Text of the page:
I believe that if you take a few team Principles and leverage them around a program of creating responsibility, self-motivation, attitude and respect within each player, you will have a formula for individual and team growth and accomplishment.
Principle 1: Have Fun
Every moment both practices and games should be fun. Eliminate as much down time in practice as possible, keep your drills as up tempo drills (no drill should last more then 8-12 minutes) (some drills can be as little as 3-5 minutes). Don’t over coach. Demonstrate the skill then get out of the way.
Principle 2: Have a Plan
Practice plans can be the coaches best friend. Don’t have a practice if you don’t have a plan. You can always improvise i.e. your plan is modeled for 22 players and only 8 players can make practice. I cannot emphasize how important a practice plan is for your teams success.
Principle 3: Everyone should play (Youth Lacrosse)
Youth sports should be a positive fun experience. The statistics are staggering. Almost 75% of all youth sports participants stop playing at the age of 13. Most of this can be attributed to, warming the bench without equal playing time, practices that are disorganized or boring, no improvement of individual and team skills. I am a firm believer that kids learn from their peers (good and bad) and if you only play your better players the other players will never improve. Plus it is a great opportunity to have your better players become mentors
Principle 4: Teach every position
It is very important to teach every player each position on the lacrosse field. This is especially true when coaching grades K-4. Most 5-6 graders and 7-8 graders tend to gravitate to a specific position. My rallying cry as a middle school coach is to “find a way to get on the field”. Many of my players move on to the Varsity as 9th graders and because they can play multiple positions they find more playing time at the JV and Varsity level and the tend to contribute right away.
Principle 5: Emphasize the Fundamentals
All to often coaches skip over the most basic skills in the game of lacrosse. I have the philosophy that everyone knows “NOTHING”. While this seems harsh we re-introduce the fundamentals to all of our players like…how to hold a stick, Build a foundation that will never break by teaching the basics properly. Learning the fundamentals and perfecting the basics at every level are paramount for future success.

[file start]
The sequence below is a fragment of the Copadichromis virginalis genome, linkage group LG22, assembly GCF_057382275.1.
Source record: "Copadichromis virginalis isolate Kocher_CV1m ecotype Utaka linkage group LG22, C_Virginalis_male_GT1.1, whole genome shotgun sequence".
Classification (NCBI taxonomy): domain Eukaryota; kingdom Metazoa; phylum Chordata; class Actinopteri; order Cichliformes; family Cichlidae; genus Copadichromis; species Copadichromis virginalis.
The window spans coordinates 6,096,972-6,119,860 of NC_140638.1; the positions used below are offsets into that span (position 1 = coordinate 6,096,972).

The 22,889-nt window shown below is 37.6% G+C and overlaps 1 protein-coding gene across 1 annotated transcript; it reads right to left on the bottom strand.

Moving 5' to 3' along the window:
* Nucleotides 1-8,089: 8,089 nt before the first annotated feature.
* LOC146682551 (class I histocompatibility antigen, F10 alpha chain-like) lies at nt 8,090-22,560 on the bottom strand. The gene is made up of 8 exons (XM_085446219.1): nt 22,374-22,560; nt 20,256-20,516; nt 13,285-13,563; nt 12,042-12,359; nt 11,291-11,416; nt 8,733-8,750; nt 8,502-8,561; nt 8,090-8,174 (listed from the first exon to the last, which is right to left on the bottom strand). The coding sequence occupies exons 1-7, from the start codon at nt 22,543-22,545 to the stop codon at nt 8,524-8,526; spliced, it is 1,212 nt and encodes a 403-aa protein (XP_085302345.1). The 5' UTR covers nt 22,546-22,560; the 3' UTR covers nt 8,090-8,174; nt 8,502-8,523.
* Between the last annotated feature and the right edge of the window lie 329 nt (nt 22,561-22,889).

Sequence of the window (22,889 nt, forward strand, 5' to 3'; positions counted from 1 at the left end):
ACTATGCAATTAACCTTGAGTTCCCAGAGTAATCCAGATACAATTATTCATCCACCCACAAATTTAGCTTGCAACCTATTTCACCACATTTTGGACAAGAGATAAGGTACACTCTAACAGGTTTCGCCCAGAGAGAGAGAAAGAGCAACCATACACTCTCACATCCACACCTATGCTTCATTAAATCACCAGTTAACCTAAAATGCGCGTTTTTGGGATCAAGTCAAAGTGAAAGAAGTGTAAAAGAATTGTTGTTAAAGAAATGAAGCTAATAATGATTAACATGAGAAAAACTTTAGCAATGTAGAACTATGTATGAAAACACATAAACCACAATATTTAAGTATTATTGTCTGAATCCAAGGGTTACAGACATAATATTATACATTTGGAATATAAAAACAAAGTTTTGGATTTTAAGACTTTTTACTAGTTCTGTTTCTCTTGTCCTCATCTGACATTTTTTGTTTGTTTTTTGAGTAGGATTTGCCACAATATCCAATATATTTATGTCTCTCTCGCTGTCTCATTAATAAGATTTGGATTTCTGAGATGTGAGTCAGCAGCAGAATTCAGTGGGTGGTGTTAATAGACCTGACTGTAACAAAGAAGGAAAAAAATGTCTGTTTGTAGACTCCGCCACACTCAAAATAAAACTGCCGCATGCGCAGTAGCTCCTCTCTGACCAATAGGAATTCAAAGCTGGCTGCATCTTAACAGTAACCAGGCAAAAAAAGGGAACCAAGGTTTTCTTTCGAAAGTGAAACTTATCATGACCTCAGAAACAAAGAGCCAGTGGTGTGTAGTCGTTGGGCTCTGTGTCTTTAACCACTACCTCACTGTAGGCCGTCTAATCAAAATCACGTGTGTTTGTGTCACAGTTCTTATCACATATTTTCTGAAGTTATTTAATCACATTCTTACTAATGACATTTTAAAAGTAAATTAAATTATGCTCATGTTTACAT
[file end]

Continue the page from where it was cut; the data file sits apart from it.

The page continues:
Principle 6: Skill Progression
When planning your season incorporate skills that will allow players to grasp fundamentals and concepts that build on daily accomplishments. Start small and build to more aggressive skills. Players will be able to piece together each component of the drills in practice and eventually to game situations. It is no secret that when kids experience improvement, no matter their athletic ability, they will continue to participate and return to learn more.
Principle 7: Set Goals & Rules
Define goals that you have for them right away, especially with individuals. Let each player know what things you expect of him, what roles you would like to see him fill. A leader needs to use his system of beliefs to create the kind of character on the team that expresses who you are. This is how you, the coach will be happiest. You will naturally reinforce the things that they do that display the signature you put on the team.
Give your team a few rules about their behavior or what you expect of them. Make it gospel and build your team from there. If you don’t give them a few rules, then it is just recess. Don’t give them too many rules or they will lose focus. Sit down and decide what three rules you want. This will put a stamp of your character on this group.
Principle 8: Be POSITIVE
Being positive in my opinion is the most important Principle. Kids get very frustrated when a coach is constantly brow beating them and yelling and screaming. Bud Grant “Hall of Fame Football Coach” very rarely raised his voice. His approach was to tell the player not what he was doing wrong but by asking him to try doing something a different way…as an example: “hey John that was a pretty good play the way you hustled, next try try getting your hips turned up field and you will have better success taking away the top side”. By giving a complement and then another solution the player will be more willing to try and improve.